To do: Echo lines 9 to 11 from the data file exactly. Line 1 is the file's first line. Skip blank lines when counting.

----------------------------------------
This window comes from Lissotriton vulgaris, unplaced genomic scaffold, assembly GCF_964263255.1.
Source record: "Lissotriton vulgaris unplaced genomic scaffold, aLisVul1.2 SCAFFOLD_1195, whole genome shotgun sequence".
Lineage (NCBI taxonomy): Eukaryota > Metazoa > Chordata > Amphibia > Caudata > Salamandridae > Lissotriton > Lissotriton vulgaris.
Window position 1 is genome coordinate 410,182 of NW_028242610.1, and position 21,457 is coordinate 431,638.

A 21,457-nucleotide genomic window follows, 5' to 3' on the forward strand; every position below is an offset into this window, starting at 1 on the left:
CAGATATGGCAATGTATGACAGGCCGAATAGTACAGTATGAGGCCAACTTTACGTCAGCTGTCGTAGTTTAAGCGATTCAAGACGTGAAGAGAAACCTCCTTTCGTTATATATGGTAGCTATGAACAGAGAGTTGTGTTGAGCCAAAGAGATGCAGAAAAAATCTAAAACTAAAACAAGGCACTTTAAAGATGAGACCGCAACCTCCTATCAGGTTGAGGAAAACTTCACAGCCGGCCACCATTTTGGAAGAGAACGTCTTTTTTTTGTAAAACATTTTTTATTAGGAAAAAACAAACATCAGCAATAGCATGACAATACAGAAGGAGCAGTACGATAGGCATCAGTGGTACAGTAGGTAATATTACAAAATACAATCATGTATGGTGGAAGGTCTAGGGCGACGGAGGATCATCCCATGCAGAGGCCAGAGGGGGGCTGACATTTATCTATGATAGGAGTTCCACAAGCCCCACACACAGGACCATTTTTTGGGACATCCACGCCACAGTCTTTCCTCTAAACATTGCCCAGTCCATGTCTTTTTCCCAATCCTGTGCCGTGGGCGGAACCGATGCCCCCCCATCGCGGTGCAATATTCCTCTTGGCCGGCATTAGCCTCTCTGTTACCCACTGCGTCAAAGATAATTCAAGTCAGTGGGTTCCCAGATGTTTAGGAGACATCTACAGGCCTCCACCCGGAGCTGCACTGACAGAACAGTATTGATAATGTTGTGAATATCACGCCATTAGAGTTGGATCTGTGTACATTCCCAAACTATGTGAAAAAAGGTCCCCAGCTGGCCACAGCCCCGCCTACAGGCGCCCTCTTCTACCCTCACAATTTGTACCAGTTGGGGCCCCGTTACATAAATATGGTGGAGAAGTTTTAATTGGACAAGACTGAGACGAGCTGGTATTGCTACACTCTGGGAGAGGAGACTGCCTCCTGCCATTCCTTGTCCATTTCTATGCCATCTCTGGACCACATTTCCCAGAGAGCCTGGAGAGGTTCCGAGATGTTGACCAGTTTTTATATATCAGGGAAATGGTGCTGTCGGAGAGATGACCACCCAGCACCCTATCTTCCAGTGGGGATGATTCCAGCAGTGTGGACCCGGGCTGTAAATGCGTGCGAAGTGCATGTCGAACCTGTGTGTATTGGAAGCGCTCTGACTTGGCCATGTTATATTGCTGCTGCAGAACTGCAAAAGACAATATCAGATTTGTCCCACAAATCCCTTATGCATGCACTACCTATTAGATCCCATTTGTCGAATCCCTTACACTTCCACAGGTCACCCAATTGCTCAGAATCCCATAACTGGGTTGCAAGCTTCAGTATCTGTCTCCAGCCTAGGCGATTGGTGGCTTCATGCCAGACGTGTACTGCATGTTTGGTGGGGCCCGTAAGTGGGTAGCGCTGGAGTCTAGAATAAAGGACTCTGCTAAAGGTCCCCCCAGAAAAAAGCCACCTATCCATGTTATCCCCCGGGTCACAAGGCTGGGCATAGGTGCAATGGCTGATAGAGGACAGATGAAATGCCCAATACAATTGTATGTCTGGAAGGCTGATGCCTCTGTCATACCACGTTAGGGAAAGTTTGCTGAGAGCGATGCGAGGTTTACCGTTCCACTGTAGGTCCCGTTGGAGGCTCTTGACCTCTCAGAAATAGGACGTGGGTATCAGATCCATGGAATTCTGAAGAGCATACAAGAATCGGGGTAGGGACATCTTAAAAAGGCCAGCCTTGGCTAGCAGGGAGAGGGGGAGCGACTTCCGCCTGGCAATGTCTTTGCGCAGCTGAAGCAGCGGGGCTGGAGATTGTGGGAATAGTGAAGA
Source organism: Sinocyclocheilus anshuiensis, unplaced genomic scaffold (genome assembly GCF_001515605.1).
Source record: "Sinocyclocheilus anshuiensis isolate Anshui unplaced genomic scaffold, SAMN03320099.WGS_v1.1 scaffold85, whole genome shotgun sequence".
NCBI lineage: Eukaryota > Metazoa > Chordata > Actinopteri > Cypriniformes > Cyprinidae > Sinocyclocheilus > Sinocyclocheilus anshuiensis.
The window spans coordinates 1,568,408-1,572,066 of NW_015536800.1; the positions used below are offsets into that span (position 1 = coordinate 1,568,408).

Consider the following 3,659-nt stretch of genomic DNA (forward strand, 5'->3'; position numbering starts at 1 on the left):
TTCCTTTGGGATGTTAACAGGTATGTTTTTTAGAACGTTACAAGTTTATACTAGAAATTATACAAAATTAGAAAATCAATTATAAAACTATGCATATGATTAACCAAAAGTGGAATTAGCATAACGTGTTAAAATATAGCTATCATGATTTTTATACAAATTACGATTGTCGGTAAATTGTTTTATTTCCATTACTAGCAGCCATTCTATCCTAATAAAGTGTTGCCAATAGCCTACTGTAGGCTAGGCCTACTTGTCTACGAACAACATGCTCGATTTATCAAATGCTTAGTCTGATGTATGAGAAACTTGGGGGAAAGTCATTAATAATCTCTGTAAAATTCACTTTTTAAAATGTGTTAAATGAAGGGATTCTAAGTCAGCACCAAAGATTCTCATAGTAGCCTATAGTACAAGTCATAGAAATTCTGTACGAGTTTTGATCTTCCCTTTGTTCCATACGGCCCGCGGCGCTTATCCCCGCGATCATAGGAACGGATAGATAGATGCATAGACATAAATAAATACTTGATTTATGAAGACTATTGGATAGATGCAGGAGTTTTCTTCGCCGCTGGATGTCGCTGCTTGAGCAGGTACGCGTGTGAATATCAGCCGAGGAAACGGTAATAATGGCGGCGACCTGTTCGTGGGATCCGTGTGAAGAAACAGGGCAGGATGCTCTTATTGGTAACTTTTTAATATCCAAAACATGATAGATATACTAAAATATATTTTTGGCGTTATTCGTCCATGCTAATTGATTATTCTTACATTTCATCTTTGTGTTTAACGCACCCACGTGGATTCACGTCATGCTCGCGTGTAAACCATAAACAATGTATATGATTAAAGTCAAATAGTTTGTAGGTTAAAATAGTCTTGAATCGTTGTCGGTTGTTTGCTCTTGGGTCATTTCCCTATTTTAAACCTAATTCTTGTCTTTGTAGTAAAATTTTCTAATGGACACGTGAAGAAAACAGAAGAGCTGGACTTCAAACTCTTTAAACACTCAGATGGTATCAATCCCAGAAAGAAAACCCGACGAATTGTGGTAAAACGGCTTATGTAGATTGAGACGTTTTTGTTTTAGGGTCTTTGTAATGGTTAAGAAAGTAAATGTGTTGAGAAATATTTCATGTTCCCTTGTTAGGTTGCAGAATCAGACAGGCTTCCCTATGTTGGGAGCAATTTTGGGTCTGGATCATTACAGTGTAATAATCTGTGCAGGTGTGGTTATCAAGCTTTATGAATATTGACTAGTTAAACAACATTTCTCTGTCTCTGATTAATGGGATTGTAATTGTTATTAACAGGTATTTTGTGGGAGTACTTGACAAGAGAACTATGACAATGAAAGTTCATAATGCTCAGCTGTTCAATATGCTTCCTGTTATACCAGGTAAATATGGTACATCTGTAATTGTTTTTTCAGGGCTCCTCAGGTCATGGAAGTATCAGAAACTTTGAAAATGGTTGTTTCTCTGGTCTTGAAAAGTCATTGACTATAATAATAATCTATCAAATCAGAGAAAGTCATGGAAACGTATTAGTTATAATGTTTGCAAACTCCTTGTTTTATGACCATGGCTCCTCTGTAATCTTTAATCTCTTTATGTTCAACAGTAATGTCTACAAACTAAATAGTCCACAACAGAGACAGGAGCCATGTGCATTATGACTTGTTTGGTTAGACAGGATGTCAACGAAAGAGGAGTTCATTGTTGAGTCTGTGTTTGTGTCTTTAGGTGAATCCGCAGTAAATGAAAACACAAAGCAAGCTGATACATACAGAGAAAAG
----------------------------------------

NCBI lineage: Eukaryota > Metazoa > Chordata > Actinopteri > Cypriniformes > Cyprinidae > Sinocyclocheilus > Sinocyclocheilus anshuiensis.
The window spans coordinates 1,568,408-1,572,066 of NW_015536800.1; the positions used below are offsets into that span (position 1 = coordinate 1,568,408).

Consider the following 3,659-nt stretch of genomic DNA (forward strand, 5'->3'; position numbering starts at 1 on the left):